London-based artist duo Annie Morris and Idris Khan are rising stars of the Contemporary art world. A whirlwind romance and marriage quickly followed after a common friend introduced the artists to one another. Although they come from different backgrounds, Annie and Idris are united in their passion for their art and what they admit to be “obsessive” methods.
Greatly influenced by Paul Klee and Robert Rauschenberg as noted by Vanity Fair, Morris studied at the prestigious École Nationale Supérieure des Beaux-Arts, in Paris. Morris completed her formal education at London’s Slade School of Fine Art in her native London. While she primarily created sculptures, Morris was always painting and was attracted to different materials.
Her first success came in 2003 illustrating her friend’s book The Man with The Dancing Eyes. A hugely successful exhibit followed where all artworks were placed. In 2006 Burberry’s Creative Director, Christopher Bailey, commissioned Morris to create a couture gown made of individually hand painted clothes pins. The gown was made of nearly 30,000 pins and the gown displayed in a prominent Parisian boutique. Ever since Morris has been on the radar as one of Britain’s most popular and collectible young artists.
Morris is best known for her cast bronze sculptures of orbs in various pigments which she refers to as Stacks. Once the bronze is cast, Morris layers the bronze with pigments, oxides, and nitrates so the color penetrates and is as uniformly saturated as possible. We were privileged to install one of Morris’s Stacks for our Miami Beach Residence client which was featured in Luxe magazine.
Morris’s artworks are in the collections of the Hôtel de Crillon, the Hearst Collection, the Cranford Collection, and the University of Colorado Art Museum to name a few.
Idris Khan is no shrinking violet when it comes to talent or success. Since receiving his Masters’s Degree at the Royal College of Art in London Khan found inspiration and success in both his diverse heritage and family life.
Initially Khan worked with chromogenic prints and would manipulate the photographs. Having now extended his oeuvre to include painting and sculpture, Khan still uses a meditative stamping process to explore deeper meanings. As Khan explained to Interview Magazine, he grew up practicing the Islamic rituals of praying five times daily with his Pakistani father. Now years later the same repetitive practice has embedded itself into his art via melodic patterns and processes.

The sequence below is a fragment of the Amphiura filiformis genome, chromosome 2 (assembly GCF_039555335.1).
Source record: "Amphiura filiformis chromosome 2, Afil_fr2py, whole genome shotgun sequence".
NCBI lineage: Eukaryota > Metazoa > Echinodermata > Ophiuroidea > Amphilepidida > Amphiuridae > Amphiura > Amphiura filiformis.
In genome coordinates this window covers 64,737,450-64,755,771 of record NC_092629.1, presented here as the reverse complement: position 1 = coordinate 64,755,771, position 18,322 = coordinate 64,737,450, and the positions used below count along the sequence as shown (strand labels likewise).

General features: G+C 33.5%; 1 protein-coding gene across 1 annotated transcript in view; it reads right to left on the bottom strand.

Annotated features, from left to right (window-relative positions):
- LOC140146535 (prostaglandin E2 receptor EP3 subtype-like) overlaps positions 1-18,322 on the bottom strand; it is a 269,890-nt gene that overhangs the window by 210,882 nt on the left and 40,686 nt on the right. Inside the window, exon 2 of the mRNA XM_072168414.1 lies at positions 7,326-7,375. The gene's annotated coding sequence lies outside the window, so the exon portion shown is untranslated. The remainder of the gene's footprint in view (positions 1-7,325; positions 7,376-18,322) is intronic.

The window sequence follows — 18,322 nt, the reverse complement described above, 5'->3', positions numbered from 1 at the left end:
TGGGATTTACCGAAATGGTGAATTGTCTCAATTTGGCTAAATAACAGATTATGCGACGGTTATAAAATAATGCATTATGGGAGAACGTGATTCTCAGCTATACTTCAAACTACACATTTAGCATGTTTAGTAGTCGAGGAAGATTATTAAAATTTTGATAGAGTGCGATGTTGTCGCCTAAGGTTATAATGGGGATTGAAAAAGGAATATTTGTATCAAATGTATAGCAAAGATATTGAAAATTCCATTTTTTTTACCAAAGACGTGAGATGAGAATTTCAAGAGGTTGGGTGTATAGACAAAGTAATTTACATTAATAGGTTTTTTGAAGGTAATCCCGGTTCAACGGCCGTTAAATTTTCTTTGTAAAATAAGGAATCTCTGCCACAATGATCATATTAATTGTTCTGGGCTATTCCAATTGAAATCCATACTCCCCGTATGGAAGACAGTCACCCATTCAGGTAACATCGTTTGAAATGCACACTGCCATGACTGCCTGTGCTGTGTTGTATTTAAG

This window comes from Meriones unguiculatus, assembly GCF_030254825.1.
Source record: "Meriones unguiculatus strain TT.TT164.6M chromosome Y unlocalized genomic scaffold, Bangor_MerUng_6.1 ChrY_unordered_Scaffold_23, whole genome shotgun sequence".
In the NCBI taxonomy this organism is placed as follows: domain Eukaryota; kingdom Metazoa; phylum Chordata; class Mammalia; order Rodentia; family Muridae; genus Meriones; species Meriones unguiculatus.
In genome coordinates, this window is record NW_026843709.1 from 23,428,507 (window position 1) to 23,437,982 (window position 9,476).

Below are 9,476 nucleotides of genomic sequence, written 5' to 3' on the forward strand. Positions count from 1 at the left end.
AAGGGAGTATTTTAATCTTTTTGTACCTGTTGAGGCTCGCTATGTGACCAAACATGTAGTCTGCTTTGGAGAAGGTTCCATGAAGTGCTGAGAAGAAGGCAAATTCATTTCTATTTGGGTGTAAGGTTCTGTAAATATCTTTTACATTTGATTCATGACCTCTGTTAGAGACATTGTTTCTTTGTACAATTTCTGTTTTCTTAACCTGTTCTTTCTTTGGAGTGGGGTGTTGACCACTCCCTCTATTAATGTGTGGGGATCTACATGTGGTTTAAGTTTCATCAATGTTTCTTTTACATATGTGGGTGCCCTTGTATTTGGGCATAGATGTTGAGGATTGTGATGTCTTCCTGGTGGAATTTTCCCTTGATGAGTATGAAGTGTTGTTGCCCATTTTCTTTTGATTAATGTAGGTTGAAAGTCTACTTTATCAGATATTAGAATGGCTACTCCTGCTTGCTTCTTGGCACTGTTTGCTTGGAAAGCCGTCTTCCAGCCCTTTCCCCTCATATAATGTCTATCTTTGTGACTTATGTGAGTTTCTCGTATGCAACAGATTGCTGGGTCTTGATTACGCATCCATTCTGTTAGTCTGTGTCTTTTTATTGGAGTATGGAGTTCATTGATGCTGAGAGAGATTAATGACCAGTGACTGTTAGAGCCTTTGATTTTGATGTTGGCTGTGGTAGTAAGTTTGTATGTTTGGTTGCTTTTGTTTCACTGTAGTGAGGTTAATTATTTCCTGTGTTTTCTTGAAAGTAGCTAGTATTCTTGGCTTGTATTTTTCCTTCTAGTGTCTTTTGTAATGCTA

In 2012 Khan was commissioned by the British Museum in London to create a new wall for the exhibition Hajj: Journey to the Heart of Islam. Additionally Khan created Seven Times, a floor sculpture, which was installed in the Great Court of the British Museum.
Most recently Khan installed a massive installation in the United Arab Emirates. For this installation Khan was awarded the American Architecture Prize for cultural architecture and the CODAworx design and art award. Last but certainly not least, Khan was appointed an Officer of the Order of the British Empire in 2017 for his services to art in Queen Elizabeth’s 2017 Birthday Honours List.
In celebration of their “distinctly individual and wonderfully different” practices Galerie Isa showed both Morris and Khan’s work side by side in the exhibit Re-Imaginings which came to a close January 2018. While Morris and Khan are each well established in their own practices, it’s not surprising to learn how they influence and encourage one another. Hopefully there are more exhibits like Re-Imaginings in the future as we watch these incredible artists for what’s next!